Behavioural Biases explain why people overpay for houses even when the housing market is in a clear bubble
After a historical run-up in housing prices in Canada and clear evidence that the Canadian housing market is in a bubble, I am amazed that Canadians continue to purchase real estate as an investment, while shunning investing in stocks (especially when stocks are still very attractive by historical standards). This is in the face of evidence that Vancouver is now the second most expensive housing market according to the 8th Annual Demographia International Housing Affordability Survey: 2012. Even though there is strong historical evidence that renting and investing the difference in a well-managed stock portfolio has been a far superior investment choice to owning real estate over the past 30 years, Canadians still prefer investing in real estate over building a well-managed, diversified stock portfolio to fund their retirement.
Reasons for these investment choices all fall under the discipline of behavioural finance, which is a discipline that studies “psychology-based theories to explain stock market anomalies” and investor behaviour. Behavioural finance “seeks to combine behavioral and cognitive psychological theory with conventional economics and finance to provide explanations for why people make irrational financial decisions.”
While many concepts or behaviours contribute to irrational investment decisions, below are the concepts that I believe have the greatest effect in causing investors to favour purchasing more expensive real estate over owning historically inexpensive stocks.
Anchoring is a concept whereby an investor bases a decision on irrelevant data. For example, a recent high in a stock price or housing prices may tempt an investor to buy more stock or purchase a bigger house because prices went up. The same goes for a temporary drop in price when viewed as a buying opportunity not based on the fundamental value of the investment but merely on price movement. In the case of housing, investors want to buy more because prices have continued to go up. In the case of stocks, which have performed poorly relative to housing, the anchoring bias states that they are not a good investment so investors sell their stocks in favour of more real estate.
Hindsight Bias is a common bias in which a person believes something is true after the fact, even though it could not have been reasonably predicted. It is not an accurate perception of reality. An example of this is how “many people now claim that signs of the technology bubble of the late 1990s and early 2000s (or any bubble from history, such as the Tulip bubble from the 1630s or the South Sea bubble of 1711) were very obvious. This is a clear example of hindsight bias: If the formation of a bubble had been obvious at the time, it probably wouldn’t have escalated and eventually burst.” What this means for real estate and the stock market is that people do not recognize that the Canadian housing market is in fact in a bubble, nor will they until it peaks and crashes. Conversely, they will not recognize that stocks are historically cheap until they have risen significantly from their lows.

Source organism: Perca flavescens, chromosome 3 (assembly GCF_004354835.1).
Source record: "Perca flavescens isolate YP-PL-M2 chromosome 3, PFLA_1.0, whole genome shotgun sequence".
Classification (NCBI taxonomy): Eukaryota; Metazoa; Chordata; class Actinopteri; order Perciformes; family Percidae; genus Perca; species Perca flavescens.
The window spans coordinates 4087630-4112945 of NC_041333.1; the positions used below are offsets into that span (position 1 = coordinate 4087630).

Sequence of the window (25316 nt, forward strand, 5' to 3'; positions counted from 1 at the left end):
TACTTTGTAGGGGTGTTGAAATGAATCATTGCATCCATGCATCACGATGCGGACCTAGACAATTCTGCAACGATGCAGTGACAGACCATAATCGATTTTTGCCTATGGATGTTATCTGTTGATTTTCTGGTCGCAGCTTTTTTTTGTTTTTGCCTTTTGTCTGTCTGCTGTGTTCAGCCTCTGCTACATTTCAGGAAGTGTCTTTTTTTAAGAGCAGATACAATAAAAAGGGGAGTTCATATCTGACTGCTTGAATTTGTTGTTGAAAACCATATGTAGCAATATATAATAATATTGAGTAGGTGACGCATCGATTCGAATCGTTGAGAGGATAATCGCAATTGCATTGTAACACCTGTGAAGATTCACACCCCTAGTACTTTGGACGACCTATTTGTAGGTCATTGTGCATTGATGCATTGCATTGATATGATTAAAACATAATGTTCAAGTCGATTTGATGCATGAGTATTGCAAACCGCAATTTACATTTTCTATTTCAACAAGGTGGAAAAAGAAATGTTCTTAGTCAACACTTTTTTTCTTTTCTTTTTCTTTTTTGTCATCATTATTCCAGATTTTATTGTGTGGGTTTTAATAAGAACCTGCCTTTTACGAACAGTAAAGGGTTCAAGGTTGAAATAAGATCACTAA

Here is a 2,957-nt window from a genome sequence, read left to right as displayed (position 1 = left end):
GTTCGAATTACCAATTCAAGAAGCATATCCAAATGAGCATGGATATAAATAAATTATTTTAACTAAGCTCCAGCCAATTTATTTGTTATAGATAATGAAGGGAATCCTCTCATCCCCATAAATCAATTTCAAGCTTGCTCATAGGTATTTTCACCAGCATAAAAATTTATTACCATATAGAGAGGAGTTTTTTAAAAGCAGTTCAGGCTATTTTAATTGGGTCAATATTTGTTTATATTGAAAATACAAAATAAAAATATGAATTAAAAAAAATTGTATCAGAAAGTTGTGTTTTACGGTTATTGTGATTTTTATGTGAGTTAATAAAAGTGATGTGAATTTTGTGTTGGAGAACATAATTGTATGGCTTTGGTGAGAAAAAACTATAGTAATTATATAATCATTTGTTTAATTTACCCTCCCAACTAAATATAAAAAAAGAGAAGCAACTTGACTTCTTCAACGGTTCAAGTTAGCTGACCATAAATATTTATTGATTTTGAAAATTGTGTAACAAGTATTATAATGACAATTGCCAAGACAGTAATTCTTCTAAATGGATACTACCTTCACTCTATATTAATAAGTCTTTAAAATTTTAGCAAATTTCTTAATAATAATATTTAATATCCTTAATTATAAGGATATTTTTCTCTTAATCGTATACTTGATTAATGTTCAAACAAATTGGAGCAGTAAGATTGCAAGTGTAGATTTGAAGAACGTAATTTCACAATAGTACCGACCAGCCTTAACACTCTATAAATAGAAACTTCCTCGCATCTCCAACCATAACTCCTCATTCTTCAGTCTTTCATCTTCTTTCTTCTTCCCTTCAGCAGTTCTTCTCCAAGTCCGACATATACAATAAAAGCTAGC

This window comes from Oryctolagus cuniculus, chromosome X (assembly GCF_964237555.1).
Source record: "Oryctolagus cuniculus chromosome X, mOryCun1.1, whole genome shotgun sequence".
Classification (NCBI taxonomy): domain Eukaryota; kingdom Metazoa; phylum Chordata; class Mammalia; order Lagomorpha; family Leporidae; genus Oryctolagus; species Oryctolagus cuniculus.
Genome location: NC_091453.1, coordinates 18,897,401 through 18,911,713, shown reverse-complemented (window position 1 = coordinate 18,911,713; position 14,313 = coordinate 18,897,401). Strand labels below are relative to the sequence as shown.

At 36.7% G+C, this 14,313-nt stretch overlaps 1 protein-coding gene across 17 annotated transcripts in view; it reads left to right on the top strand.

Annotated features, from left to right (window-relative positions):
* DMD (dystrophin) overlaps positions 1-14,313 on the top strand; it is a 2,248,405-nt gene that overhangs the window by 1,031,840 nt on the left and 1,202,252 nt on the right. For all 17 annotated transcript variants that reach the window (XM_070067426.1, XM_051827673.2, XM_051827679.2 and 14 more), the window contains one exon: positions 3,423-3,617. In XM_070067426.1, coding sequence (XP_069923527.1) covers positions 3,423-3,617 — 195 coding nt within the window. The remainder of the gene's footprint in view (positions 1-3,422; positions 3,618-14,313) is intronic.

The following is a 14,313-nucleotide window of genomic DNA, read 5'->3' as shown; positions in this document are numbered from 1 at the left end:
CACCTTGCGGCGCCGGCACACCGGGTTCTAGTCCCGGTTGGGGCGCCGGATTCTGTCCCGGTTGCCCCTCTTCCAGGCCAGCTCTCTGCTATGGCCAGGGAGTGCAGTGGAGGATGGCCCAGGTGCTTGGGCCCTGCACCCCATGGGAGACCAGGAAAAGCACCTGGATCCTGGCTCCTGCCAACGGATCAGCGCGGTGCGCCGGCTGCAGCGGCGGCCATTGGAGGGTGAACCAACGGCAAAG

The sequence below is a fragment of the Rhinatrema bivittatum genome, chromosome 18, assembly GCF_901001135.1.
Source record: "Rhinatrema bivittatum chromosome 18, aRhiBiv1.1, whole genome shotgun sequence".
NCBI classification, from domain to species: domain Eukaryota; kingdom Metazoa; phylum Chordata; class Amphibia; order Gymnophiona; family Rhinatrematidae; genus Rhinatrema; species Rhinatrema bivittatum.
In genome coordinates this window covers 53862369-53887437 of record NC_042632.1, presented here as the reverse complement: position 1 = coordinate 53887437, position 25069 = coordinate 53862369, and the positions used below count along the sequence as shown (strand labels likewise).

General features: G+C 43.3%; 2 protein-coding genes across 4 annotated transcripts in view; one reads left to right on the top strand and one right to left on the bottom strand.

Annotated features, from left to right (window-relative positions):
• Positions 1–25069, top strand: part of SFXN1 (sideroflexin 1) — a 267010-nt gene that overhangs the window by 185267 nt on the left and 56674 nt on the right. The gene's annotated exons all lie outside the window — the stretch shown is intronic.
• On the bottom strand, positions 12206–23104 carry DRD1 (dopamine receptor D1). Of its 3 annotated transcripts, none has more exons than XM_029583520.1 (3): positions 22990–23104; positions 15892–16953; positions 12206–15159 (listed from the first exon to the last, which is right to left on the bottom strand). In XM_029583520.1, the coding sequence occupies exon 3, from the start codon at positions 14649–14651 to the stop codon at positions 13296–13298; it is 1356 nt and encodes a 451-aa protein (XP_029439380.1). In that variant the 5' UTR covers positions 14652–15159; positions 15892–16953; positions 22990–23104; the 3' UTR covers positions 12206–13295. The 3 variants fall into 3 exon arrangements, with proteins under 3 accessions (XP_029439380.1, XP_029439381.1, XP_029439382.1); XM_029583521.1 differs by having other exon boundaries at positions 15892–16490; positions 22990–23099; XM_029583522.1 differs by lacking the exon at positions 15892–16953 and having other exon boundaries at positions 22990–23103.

Recency Bias on the other hand “is the tendency of investors to extrapolate recent events into the future indefinitely.” Since real estate has outperformed stocks over the past decade, investors are extrapolating that real estate prices will continue to outperform stocks. Therefore, they continue to purchase ever more expensive real estate and avoid investing in historically inexpensive stocks, exactly the opposite of what they should be doing.
Confirmation Bias is the process of accepting information that confirms a preconceived opinion and ignoring or rejecting information that opposes that preconceived opinion. For example, if an investor believes that real estate is a better investment than stocks, the recent trend of real estate outperforming the stock market confirms her preconceived idea. When confronted with strong evidence that the real estate market is in a bubble, she will reject the evidence and look for additional evidence to support the preconceived bias that real estate is a great investment. This also confirms the preconception that stocks are a bad investment when compared to real estate because stocks have underperformed real estate over the past decade. The confirmation bias will cause investors to look for evidence confirming their preconceived opinions, while ignoring or rationalizing the evidence that these preconceived opinions may be wrong. This type of bias can lead to faulty decision making, because one-sided information tends to skew an investor’s frame of reference, leaving them with an incomplete picture of the situation.
A final bias is known as Herd Behavior, “which is the tendency for individuals to mimic the actions (rational or irrational) of a larger group. Individually, however, most people would not necessarily make the same choice.” This was evidenced during the tech bubble in 2000 which eventually collapsed and is being repeated with the current Canadian housing bubble. If everyone else is investing in real estate, it must be a good investment. The majority cannot be wrong (so the belief goes) even if there is strong evidence that a particular action or idea is irrational or incorrect. The tendency is to follow the masses because they might know something that the individual does not. “This is especially prevalent in situations in which an individual has very little experience.”
In the face of strong evidence that real estate is in a bubble and stocks are historically cheap, it is not given that investors will choose to sell what is obviously expensive to purchase what is clearly cheap. For that to occur investors must overcome their biases, research and verify the evidence, and make rational decisions based on that evidence.